Ask yourself this question as you think about your planning for next year:

    In order to make more money than you did this year, do you personally need to put in more hours doing the work / delivering your service or product?

    If the answer is yes, then you’re stuck acting like a technician.  A better question would be:

    How can I generate more profitable revenue AND free up my time?

    It’s not easy, but when you make the shift to an entrepreneurial mindset and start spending your time resolving the business model, all sorts of things become possible.

    Where are you in terms of balance between Entrepreneur and Technician?  Are you building your business through brute force and time…or are you building your business to operate without you?  We’d love to hear your thoughts – contact us or share them in the comments below.

    Shawn Kinkade   Kansas City Business Coach

    11 Dec

    Business Owner Presents

    In just 3 short weeks Santa will be here.    If you own or manage a business we wanted to share  4 things we hope you all put on your Christmas list, regardless if you have been naughty or nice this past year.    I think some of the most successful businesses we have worked with would agree if you could box these up and put them under the tree, you would be ready to charge into 2013!  So today, we wanted to share some of the secret sauce.

    Present  #1: Clarity of Vision/Mission/Values

    A clear vision of who you are, what you are and what you stand for is at the core of every successful business.    Of the four packages under your tree, this present should be the largest.   It is the foundation on which everything else in your business is built on.   Before you buy any other gifts, I would recommend this one first.   Until you establish a base line to build from, it is hard to move forward with a purpose.

    Present  #2: Focus on what matters most

    Business owners often feel like they are getting pulled in 10 directions at once.   Purposefully prioritize what is really important and what is going to get you where you where you want to go.   Complete a SWOT (Strengths, Weaknesses, Opportunities, Threats) analysis on your business.  Through strategic planning, develop the action steps necessary to achieve the desired goals.    Set goals that are thoughtful and achievable.  Then, put time lines on them and assign an owner to every goal.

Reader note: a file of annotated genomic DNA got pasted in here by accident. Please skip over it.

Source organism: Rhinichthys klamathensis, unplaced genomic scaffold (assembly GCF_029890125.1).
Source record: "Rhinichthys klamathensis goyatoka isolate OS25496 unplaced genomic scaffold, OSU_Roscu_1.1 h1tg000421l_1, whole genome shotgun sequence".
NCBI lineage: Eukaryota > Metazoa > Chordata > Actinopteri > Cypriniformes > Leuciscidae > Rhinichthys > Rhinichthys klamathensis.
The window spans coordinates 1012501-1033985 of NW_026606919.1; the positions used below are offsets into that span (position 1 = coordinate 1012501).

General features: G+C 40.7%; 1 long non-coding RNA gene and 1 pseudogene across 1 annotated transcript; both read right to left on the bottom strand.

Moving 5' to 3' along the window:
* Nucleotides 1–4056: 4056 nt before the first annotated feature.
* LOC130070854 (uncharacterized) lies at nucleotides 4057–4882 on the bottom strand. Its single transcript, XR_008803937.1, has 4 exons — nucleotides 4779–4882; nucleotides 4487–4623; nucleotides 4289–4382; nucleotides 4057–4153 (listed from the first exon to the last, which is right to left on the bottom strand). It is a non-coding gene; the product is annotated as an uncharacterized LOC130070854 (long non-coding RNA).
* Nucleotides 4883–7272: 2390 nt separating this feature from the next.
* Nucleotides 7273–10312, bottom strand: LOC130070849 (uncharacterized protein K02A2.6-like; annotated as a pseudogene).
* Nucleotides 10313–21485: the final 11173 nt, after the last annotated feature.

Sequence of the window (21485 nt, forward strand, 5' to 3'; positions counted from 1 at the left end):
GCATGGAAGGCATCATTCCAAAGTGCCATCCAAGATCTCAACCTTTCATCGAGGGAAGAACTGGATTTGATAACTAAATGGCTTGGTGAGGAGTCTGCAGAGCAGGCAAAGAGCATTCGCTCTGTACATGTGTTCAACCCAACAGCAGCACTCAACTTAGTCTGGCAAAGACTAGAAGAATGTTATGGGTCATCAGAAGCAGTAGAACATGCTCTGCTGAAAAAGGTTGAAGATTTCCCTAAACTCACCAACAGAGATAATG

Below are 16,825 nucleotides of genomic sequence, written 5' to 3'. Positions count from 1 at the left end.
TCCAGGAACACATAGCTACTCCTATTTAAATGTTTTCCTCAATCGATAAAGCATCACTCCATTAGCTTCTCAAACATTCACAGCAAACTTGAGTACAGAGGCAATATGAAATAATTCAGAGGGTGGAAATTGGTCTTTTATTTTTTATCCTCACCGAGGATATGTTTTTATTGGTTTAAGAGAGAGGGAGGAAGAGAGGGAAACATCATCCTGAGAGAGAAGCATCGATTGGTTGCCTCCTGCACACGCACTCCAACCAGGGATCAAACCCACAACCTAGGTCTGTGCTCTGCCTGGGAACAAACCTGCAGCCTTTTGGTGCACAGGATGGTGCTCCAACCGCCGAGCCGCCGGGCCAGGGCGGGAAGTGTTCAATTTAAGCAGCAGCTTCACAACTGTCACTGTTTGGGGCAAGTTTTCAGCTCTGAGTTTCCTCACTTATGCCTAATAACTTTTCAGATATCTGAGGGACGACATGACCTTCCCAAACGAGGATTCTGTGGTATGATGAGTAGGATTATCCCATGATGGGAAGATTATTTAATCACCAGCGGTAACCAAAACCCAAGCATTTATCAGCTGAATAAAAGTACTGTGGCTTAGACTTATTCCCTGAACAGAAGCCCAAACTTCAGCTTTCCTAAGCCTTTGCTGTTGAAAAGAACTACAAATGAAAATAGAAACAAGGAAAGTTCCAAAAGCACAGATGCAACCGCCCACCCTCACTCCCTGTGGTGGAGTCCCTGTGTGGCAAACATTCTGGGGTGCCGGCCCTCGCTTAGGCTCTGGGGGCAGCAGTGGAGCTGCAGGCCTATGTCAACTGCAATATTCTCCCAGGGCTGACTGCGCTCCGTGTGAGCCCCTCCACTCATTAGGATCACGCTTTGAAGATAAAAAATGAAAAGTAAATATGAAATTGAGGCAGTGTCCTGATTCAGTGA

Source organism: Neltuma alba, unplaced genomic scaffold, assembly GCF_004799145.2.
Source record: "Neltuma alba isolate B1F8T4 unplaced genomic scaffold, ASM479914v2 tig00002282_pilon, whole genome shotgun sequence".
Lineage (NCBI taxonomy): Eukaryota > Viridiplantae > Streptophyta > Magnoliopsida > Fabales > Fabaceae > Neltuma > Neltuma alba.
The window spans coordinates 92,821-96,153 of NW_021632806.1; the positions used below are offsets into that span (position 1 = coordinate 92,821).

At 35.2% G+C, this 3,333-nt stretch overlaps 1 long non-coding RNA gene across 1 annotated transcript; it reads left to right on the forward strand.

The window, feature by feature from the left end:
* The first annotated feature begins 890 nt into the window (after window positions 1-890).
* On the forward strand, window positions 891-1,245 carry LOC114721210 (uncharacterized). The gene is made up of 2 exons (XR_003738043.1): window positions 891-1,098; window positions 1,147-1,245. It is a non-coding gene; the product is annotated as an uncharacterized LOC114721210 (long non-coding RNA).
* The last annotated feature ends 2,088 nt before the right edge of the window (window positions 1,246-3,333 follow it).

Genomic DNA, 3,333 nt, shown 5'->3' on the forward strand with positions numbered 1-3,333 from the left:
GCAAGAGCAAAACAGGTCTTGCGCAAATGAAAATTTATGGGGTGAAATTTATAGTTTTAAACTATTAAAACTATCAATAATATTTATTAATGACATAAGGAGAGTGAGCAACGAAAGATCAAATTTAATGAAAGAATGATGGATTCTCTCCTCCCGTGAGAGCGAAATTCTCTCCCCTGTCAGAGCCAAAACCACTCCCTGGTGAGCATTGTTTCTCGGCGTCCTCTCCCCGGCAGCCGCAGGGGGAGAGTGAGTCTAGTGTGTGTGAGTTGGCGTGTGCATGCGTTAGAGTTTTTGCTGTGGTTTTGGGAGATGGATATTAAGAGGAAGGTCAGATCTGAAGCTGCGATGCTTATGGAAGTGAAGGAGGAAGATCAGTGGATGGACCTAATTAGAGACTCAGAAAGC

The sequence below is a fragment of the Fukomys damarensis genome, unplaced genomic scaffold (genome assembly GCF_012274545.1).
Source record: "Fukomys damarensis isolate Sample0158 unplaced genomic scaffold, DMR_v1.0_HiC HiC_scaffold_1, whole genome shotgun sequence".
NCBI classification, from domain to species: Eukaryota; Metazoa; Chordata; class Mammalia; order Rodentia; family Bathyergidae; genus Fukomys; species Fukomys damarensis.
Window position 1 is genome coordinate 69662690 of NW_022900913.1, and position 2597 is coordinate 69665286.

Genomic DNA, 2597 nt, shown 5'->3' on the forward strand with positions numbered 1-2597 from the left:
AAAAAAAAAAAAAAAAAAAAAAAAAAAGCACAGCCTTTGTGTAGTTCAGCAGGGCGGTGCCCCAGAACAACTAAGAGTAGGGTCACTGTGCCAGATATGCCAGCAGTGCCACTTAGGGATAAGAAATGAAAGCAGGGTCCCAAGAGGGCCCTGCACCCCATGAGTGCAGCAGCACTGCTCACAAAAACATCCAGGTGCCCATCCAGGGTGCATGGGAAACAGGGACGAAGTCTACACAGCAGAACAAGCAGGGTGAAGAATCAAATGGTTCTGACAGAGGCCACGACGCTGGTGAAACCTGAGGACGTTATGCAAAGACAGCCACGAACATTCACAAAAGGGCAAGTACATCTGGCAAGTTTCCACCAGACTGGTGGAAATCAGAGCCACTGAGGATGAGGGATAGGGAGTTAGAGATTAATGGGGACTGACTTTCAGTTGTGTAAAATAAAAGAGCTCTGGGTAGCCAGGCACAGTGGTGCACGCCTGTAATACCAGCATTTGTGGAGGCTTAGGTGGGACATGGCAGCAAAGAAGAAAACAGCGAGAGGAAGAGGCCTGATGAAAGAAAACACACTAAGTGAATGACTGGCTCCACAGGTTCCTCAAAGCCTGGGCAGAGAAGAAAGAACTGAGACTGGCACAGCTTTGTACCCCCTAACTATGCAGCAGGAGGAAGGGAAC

Present  #3: Momentum to achieve your goals

    Avalanches start from one small section of snow breaking away from a slope.   But first, something (either natural or manmade) has to trigger the snow to break away.   For businesses, getting focused would be the trigger, but the avalanche it creates is where all the momentum (energy) is released.    The momentum ignites excitement in both your employees and customer base.   Positive momentum can also boost you and your team like a high energy drink and that energy will be contagious.

    Present  #4: Accountability for success

    This present is the one that sits in the back of the tree and often gets overlooked, however if you don’t open it and use it with the first 3 presents, the first 3 presents may as well be returned for a refund, because they will not produce the results you desire.    Sometimes we see businesses use the gift of accountability with eager dedication, when it is shiny and new.  But over time, it starts collecting dust on the shelf and eventually ends up misplaced in the storage room.    And unfortunately, without Present #4 (Accountability) continually being incorporated with the other 3 gifts of Clarity, Focus, and Momentum, none of them ever end up reaching their fullest potential and consequently, neither does the business.

    So as you get into the hustle and bustle of the Holiday shopping season, we hope you get the perfect gifts for all those special people in your lives and remember those who are truly less fortunate than you during this season of giving.   And, as a business leader or owner who is thinking about what the future holds for your business in 2013, we hope these four presents are on your list and find their way under your tree.    If you are not sure where to start, where to find these four presents, or how to make them work (instruction manuals can be confusing!), please give us a call.   As always, our goal is to do our very best to help you.   What (business intangibles) would you like to get as a gift this year?  Share your thoughts below.

    Chris Steinlage Kansas City Business Coach

    Photo by kennymatic via flickr

    03 Dec

    balloonquote

    This is a great time of year to reflect and search for wisdom and inspiration as you start thinking about what you’d like to do next.  In the age of twitter and status updates, what better way to do that than to find some powerful quotes and use those as the seeds for growth.

    Entrepreneurs and small business owners operate on caffeine, dreams and inspiration.  Sometimes those are in short supply, so if that’s the case for you – grab a cup of coffee (or a big diet Coke) and check out the following quotes we pulled together – specifically targeted for the business owner who’s ready to grow their business.

    Make something happen!